MANILA, Philippines – Despite an increase in human trafficking convictions over the years, numbers remain few and concentrated in certain areas in the Philippines.
The Inter-Agency Council Against Trafficking (IACAT) in October released in its website updated statistics on convicted traffickers under the Anti-Trafficking in Persons Act of 2003 (Republic Act 9208). The data includes the number of convictions, the number of persons convicted, and specific cities and municipalities where these convictions were reported.
Data from 2005 to 2013 show that the number of convictions has gradually increased over the years, but still remains low. Within those years, a total of 118 convictions have been recorded and 137 convicted persons have been reported.
Over the 8-year period, 2012 so far shows the highest number of convictions, while 2013 shows the highest number of persons convicted. The lowest numbers were reported in 2007 with 3 convictions and 4 persons convicted. The year 2006 did not have any reported convictions at all.
|Year||Number of convictions||Number of persons|
(up to June)
(from July 1)
(up to October 1)
Source: IACAT, Updates on Trafficking in Persons (TIP) Convictions as of Jan. 14, 2014
Available data show that the reported convictions from 2005 to 2013 can be traced to only 32 cities and municipalities. The top 3 areas with the most number of reported convictions are:
Cebu City (17 convictions and 18 persons convicted)
Quezon City (12 convictions and 21 persons convicted)
City of Manila (12 convictions and 14 persons convicted)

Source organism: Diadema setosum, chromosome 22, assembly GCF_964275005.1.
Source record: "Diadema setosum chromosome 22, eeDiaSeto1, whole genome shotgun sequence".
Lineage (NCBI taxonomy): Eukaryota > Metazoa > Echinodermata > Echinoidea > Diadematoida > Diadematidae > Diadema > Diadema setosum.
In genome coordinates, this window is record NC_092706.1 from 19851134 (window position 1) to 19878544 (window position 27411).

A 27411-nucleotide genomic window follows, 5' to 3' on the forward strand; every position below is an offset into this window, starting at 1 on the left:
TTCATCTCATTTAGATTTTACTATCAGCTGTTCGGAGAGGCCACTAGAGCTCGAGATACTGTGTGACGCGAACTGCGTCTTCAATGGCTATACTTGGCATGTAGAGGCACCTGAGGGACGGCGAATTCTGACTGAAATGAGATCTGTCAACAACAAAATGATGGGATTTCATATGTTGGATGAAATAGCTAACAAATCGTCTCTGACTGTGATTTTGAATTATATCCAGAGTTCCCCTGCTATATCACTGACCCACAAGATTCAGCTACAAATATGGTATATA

Check out the map below to view the number of convictions reported in different areas in the country.
In 2013, the Philippines for a 3rd consecutive year ranked Tier 2 in the Trafficking in Persons Report (TIP) 2013 of the US Department of State. Tier 2 countries are those whose governments do not fully comply with the minimum standards of the Trafficking Victims Protection Act (TVPA), but are making significant efforts to do so. Convictions are an important factor in ranking decisions.
The report says our government implements anti-trafficking laws, but the judicial system’s performance remains weak, with excessively long trials and few public prosecutors focusing on cases, made worse by multi-level prevalence of corruption.
Here are some additional information on the Philippines’ anti-trafficking performance:
|US Department of State’s Trafficking in Persons Report (view full report here)||
|Walk Free Foundation’s Global Slavery Index (view full report here)||
Sources: Country Migration Report: The Philippines 2013 (International Organization for Migration and Scalabrini Migration Center); Trafficking in Persons Report 2013 (US Department of State); Updates on Trafficking in Persons (TIP) Convictions as of Oct 9, 2013 (Inter-Agency Council Against Trafficking)
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